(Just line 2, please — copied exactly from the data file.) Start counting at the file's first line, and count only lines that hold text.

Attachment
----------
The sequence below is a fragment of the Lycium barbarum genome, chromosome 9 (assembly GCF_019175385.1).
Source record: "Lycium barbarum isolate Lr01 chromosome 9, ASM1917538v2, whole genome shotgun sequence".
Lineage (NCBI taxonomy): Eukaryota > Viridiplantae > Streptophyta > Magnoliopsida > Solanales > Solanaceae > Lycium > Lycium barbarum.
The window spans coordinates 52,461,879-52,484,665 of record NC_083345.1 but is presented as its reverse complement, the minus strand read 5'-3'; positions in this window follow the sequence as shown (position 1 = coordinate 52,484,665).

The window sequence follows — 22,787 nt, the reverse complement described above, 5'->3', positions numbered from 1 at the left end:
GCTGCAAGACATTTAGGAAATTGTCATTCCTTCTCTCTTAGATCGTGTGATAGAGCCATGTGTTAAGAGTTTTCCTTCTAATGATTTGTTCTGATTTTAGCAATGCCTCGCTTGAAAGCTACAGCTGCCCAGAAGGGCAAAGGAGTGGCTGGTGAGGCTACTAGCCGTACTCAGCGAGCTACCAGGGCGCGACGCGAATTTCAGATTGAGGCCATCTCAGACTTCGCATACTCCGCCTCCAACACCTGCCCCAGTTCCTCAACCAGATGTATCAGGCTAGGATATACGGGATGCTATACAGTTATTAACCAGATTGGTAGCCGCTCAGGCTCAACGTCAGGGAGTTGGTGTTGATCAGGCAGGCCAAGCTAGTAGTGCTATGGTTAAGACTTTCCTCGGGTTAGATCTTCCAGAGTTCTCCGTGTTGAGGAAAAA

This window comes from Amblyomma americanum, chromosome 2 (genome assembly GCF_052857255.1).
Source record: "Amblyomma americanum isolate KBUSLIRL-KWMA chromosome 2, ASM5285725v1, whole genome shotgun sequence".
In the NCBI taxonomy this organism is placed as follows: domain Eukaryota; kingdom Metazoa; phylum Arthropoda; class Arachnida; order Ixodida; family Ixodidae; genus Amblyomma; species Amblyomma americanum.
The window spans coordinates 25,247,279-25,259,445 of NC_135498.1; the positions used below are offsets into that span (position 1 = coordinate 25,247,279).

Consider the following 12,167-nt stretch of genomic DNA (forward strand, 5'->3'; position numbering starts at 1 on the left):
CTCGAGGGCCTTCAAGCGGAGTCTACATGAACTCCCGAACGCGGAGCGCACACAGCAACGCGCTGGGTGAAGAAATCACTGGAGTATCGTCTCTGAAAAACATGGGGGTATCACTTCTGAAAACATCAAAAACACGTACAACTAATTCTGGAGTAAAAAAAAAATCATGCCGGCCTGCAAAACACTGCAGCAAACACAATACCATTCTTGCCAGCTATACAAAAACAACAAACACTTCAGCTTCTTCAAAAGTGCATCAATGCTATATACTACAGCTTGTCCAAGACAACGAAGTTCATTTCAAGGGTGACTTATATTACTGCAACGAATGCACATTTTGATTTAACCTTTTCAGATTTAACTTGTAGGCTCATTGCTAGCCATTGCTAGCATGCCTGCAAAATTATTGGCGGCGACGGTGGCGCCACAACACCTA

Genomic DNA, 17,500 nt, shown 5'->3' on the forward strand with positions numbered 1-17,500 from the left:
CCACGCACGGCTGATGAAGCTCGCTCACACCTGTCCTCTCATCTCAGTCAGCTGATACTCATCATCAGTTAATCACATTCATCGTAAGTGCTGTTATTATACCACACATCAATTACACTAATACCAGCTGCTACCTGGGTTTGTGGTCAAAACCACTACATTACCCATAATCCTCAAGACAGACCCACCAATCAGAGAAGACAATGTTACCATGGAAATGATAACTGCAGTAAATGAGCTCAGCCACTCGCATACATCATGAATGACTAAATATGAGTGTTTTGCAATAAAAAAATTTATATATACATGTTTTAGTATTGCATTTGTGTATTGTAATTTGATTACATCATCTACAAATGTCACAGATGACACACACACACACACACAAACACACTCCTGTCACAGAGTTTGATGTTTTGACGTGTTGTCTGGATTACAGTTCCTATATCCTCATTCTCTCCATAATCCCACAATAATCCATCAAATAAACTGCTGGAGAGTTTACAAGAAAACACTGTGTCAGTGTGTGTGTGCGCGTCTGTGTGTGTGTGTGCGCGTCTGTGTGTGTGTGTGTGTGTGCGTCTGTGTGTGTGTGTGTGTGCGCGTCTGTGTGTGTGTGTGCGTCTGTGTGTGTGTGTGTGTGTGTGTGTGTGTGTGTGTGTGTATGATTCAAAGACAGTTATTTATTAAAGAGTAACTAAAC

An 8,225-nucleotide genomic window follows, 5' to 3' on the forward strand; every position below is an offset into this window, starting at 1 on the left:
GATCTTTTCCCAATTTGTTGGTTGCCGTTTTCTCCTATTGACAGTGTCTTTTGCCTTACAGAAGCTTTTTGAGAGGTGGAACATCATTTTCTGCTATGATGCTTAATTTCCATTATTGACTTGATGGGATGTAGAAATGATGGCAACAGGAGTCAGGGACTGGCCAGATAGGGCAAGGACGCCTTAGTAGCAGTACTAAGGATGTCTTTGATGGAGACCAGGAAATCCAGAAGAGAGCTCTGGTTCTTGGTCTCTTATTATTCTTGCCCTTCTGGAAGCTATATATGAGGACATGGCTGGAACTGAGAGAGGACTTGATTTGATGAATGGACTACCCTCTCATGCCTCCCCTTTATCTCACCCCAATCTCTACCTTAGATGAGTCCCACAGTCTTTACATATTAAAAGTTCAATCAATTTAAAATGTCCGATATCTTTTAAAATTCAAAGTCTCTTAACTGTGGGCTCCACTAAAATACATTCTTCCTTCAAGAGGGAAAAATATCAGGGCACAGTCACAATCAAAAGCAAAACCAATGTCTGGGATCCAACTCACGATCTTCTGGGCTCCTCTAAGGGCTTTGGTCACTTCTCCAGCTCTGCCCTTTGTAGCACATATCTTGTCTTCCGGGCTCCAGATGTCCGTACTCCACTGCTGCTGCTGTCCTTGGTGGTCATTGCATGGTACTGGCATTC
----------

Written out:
Source record: "Lycium barbarum isolate Lr01 chromosome 9, ASM1917538v2, whole genome shotgun sequence".